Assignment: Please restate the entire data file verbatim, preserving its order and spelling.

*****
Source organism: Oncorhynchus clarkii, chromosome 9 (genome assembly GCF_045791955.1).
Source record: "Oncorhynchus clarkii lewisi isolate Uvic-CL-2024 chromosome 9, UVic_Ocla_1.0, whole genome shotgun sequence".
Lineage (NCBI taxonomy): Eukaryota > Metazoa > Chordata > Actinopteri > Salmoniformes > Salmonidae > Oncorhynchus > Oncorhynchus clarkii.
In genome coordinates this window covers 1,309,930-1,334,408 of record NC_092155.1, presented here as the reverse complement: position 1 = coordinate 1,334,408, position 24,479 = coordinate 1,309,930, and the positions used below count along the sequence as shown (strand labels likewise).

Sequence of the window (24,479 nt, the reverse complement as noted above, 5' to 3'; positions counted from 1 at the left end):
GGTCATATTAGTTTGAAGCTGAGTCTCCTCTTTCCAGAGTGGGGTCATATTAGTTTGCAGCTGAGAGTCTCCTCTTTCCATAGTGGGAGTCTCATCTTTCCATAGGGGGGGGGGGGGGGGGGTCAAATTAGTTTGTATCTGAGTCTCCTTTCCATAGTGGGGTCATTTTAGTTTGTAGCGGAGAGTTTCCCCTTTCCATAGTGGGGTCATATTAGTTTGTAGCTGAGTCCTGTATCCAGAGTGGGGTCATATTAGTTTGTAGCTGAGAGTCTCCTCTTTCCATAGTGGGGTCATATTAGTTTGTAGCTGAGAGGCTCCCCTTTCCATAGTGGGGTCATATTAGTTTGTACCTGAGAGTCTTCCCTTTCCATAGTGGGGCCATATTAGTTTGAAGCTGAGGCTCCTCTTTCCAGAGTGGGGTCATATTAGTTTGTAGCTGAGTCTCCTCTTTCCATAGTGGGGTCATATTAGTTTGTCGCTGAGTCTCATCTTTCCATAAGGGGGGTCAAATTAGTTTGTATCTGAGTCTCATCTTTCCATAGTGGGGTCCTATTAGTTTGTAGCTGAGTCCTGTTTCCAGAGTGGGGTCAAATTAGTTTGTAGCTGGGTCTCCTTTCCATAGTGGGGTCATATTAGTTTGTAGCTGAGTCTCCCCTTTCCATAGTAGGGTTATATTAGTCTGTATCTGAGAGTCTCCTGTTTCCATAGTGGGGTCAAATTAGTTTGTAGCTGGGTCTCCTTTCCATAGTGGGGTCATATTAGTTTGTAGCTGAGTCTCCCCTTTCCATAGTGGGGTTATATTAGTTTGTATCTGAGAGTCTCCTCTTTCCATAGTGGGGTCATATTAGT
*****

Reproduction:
Source organism: Oncorhynchus clarkii, chromosome 9 (genome assembly GCF_045791955.1).
Source record: "Oncorhynchus clarkii lewisi isolate Uvic-CL-2024 chromosome 9, UVic_Ocla_1.0, whole genome shotgun sequence".
Lineage (NCBI taxonomy): Eukaryota > Metazoa > Chordata > Actinopteri > Salmoniformes > Salmonidae > Oncorhynchus > Oncorhynchus clarkii.
In genome coordinates this window covers 1,309,930-1,334,408 of record NC_092155.1, presented here as the reverse complement: position 1 = coordinate 1,334,408, position 24,479 = coordinate 1,309,930, and the positions used below count along the sequence as shown (strand labels likewise).

Sequence of the window (24,479 nt, the reverse complement as noted above, 5' to 3'; positions counted from 1 at the left end):
GGTCATATTAGTTTGAAGCTGAGTCTCCTCTTTCCAGAGTGGGGTCATATTAGTTTGCAGCTGAGAGTCTCCTCTTTCCATAGTGGGAGTCTCATCTTTCCATAGGGGGGGGGGGGGGGGGGTCAAATTAGTTTGTATCTGAGTCTCCTTTCCATAGTGGGGTCATTTTAGTTTGTAGCGGAGAGTTTCCCCTTTCCATAGTGGGGTCATATTAGTTTGTAGCTGAGTCCTGTATCCAGAGTGGGGTCATATTAGTTTGTAGCTGAGAGTCTCCTCTTTCCATAGTGGGGTCATATTAGTTTGTAGCTGAGAGGCTCCCCTTTCCATAGTGGGGTCATATTAGTTTGTACCTGAGAGTCTTCCCTTTCCATAGTGGGGCCATATTAGTTTGAAGCTGAGGCTCCTCTTTCCAGAGTGGGGTCATATTAGTTTGTAGCTGAGTCTCCTCTTTCCATAGTGGGGTCATATTAGTTTGTCGCTGAGTCTCATCTTTCCATAAGGGGGGTCAAATTAGTTTGTATCTGAGTCTCATCTTTCCATAGTGGGGTCCTATTAGTTTGTAGCTGAGTCCTGTTTCCAGAGTGGGGTCAAATTAGTTTGTAGCTGGGTCTCCTTTCCATAGTGGGGTCATATTAGTTTGTAGCTGAGTCTCCCCTTTCCATAGTAGGGTTATATTAGTCTGTATCTGAGAGTCTCCTGTTTCCATAGTGGGGTCAAATTAGTTTGTAGCTGGGTCTCCTTTCCATAGTGGGGTCATATTAGTTTGTAGCTGAGTCTCCCCTTTCCATAGTGGGGTTATATTAGTTTGTATCTGAGAGTCTCCTCTTTCCATAGTGGGGTCATATTAGT